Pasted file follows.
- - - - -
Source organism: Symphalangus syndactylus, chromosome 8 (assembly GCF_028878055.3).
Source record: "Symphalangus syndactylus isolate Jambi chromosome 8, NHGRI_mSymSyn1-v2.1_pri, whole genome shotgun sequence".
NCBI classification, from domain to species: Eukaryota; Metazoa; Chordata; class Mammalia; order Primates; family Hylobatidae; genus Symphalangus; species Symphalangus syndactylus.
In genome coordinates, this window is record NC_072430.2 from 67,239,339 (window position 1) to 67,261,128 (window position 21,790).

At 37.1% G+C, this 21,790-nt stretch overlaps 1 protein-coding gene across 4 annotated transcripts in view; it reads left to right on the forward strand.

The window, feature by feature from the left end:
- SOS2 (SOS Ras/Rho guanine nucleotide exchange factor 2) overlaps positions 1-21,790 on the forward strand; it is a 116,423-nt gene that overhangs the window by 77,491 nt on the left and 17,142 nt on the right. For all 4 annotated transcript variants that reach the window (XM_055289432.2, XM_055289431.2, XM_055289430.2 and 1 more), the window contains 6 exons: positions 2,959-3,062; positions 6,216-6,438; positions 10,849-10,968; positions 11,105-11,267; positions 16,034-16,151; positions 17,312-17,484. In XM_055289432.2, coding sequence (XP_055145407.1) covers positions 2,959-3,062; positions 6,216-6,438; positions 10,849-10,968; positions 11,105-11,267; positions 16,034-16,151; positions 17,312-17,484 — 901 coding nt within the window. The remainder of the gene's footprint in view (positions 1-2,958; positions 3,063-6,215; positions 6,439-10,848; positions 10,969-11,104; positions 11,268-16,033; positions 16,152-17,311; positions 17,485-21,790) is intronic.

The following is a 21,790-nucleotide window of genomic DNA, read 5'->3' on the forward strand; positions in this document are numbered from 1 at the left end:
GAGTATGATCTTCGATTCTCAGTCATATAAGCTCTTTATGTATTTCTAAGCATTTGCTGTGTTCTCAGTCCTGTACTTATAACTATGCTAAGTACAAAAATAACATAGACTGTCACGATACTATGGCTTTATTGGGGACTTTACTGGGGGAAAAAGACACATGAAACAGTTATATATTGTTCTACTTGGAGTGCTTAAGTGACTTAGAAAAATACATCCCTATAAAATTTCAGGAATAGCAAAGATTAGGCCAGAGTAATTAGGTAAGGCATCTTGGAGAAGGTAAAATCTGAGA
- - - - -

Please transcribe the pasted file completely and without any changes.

Source organism: Symphalangus syndactylus, chromosome 8 (assembly GCF_028878055.3).
Source record: "Symphalangus syndactylus isolate Jambi chromosome 8, NHGRI_mSymSyn1-v2.1_pri, whole genome shotgun sequence".
NCBI classification, from domain to species: Eukaryota; Metazoa; Chordata; class Mammalia; order Primates; family Hylobatidae; genus Symphalangus; species Symphalangus syndactylus.
In genome coordinates, this window is record NC_072430.2 from 67,239,339 (window position 1) to 67,261,128 (window position 21,790).

At 37.1% G+C, this 21,790-nt stretch overlaps 1 protein-coding gene across 4 annotated transcripts in view; it reads left to right on the forward strand.

The window, feature by feature from the left end:
- SOS2 (SOS Ras/Rho guanine nucleotide exchange factor 2) overlaps positions 1-21,790 on the forward strand; it is a 116,423-nt gene that overhangs the window by 77,491 nt on the left and 17,142 nt on the right. For all 4 annotated transcript variants that reach the window (XM_055289432.2, XM_055289431.2, XM_055289430.2 and 1 more), the window contains 6 exons: positions 2,959-3,062; positions 6,216-6,438; positions 10,849-10,968; positions 11,105-11,267; positions 16,034-16,151; positions 17,312-17,484. In XM_055289432.2, coding sequence (XP_055145407.1) covers positions 2,959-3,062; positions 6,216-6,438; positions 10,849-10,968; positions 11,105-11,267; positions 16,034-16,151; positions 17,312-17,484 — 901 coding nt within the window. The remainder of the gene's footprint in view (positions 1-2,958; positions 3,063-6,215; positions 6,439-10,848; positions 10,969-11,104; positions 11,268-16,033; positions 16,152-17,311; positions 17,485-21,790) is intronic.

The following is a 21,790-nucleotide window of genomic DNA, read 5'->3' on the forward strand; positions in this document are numbered from 1 at the left end:
GAGTATGATCTTCGATTCTCAGTCATATAAGCTCTTTATGTATTTCTAAGCATTTGCTGTGTTCTCAGTCCTGTACTTATAACTATGCTAAGTACAAAAATAACATAGACTGTCACGATACTATGGCTTTATTGGGGACTTTACTGGGGGAAAAAGACACATGAAACAGTTATATATTGTTCTACTTGGAGTGCTTAAGTGACTTAGAAAAATACATCCCTATAAAATTTCAGGAATAGCAAAGATTAGGCCAGAGTAATTAGGTAAGGCATCTTGGAGAAGGTAAAATCTGAGA